Jamie Mullenaux and her class of 4th grade students began their New Year with a resolution to put an Interactive Whiteboard on their classroom wall. In less than one month at Mechanicsville Elementary in Virginia, Mullenaux's students have raised nearly 70% of their targeted goal.
Mullenaux has been teaching fourth grade at Mechanicsville Elementary for nearly four years however this is her first year teaching an 'all-girls' class. According to Mullenaux, her school has been organizing single-sex classrooms since she began in an effort to better understand the achievement gap between genders in the elementary school. In turn Mullenaux has taken her new role as a personal challenge to engage and teach her group of eighteen girls using new technology.
"It is our job to prepare these students for the future," says Mullenaux. "This is especially important for me as an educator of an all-girls classroom because I feel that females aren't currently as prevalent in technology oriented jobs as some males may be."
Staying true to her goal of infusing technology around the calendar, Mullenaux continually booked the media lab so her students could use the school's only tabletop Whiteboard. Although partially broken, her students habitually returned from the lab asking their teacher when they could get a Whiteboard for their own classroom. Just before the Holiday Season, Mullenaux showed her students Digital Wish and asked them brainstorm ideas of how they could fundraise for their class. Soon after the students collectively decided to run a letter writing campaign asking friends and family for contributions towards their Whiteboard.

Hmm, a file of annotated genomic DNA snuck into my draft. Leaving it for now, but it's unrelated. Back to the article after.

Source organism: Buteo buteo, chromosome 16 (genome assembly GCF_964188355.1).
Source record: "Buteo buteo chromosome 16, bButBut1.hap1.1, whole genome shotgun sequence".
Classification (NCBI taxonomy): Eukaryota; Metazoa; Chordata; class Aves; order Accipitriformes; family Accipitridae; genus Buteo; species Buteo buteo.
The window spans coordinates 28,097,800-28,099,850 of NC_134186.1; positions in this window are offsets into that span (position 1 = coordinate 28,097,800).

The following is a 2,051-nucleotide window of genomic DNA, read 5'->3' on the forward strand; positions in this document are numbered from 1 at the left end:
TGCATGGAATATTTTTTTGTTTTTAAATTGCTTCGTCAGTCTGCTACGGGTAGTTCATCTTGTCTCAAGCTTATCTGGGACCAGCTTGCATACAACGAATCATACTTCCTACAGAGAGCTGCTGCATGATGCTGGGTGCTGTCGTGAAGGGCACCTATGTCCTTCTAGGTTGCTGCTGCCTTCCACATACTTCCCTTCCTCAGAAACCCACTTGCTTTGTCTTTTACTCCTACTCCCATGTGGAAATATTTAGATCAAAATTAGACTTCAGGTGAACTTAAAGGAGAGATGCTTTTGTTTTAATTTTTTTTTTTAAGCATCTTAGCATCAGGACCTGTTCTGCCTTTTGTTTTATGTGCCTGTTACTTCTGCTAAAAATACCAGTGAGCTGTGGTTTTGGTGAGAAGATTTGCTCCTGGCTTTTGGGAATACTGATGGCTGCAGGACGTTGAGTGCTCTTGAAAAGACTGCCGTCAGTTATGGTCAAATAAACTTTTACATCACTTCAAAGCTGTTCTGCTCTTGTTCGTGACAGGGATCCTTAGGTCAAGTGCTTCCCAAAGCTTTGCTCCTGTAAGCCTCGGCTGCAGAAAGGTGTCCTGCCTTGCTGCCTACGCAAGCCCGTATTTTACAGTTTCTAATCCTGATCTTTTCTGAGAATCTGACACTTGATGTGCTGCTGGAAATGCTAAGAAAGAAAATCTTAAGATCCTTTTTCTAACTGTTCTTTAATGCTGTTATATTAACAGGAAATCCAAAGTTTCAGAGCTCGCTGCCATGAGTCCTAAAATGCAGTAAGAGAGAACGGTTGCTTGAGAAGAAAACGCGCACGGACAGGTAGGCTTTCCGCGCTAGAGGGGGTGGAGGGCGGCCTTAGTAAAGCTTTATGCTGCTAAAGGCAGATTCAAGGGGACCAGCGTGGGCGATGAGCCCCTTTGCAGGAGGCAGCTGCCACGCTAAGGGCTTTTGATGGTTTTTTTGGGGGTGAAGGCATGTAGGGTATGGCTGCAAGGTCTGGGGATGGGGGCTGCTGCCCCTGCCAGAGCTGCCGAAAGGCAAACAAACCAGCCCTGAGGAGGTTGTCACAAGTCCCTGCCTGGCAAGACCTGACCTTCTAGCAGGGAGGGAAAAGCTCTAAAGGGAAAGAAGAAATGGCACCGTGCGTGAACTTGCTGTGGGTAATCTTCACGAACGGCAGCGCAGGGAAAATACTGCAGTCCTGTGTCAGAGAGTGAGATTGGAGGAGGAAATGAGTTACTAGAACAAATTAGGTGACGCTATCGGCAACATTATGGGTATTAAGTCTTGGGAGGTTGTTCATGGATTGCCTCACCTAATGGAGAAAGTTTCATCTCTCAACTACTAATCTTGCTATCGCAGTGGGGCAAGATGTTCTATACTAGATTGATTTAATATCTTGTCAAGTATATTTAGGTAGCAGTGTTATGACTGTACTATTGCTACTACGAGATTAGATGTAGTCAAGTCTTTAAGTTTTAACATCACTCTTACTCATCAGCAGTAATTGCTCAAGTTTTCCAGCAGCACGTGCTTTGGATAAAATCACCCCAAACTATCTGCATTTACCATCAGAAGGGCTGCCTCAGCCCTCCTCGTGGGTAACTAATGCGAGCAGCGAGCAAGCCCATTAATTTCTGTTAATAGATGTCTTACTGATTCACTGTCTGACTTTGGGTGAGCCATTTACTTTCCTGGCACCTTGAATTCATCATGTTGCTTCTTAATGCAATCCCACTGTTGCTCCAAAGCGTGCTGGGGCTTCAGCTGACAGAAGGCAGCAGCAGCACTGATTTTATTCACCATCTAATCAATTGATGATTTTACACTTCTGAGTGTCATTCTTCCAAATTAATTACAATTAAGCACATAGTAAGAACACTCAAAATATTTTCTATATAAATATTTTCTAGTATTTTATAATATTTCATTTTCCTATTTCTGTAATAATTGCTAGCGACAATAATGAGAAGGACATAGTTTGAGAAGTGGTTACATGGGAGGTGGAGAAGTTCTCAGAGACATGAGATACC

"It was great because it was also something that we could tie into our persuasive writing curriculum," Mullenaux says. "After I edited each letter, the kids sent them out and they immediately started seeing results."
Although Mullenaux admits that she didn't expect much of a response from the community when the letters first went out, she claims that she was beside herself when checks from local donors began rolling in.
"The first response we received was a check for $500 from one of the student's grandfather who owns a local business," says Mullenaux. "From that point on the kids kept receiving checks and we all began to realize that getting a Whiteboard was very possible through the support of family and friends."
With more checks in the mail Mullenaux and her students are certain that they will be hanging their new Whiteboard on their classroom wall in the near future. When that day arrives Mullenaux claims that the first order of business will be to play Nintendo Wii with her students.
"Honestly, all of my recent Digital Wish success can only be attributed to my girls," Mullenaux says. "Needless to say this experience has definitely surpassed my expectations."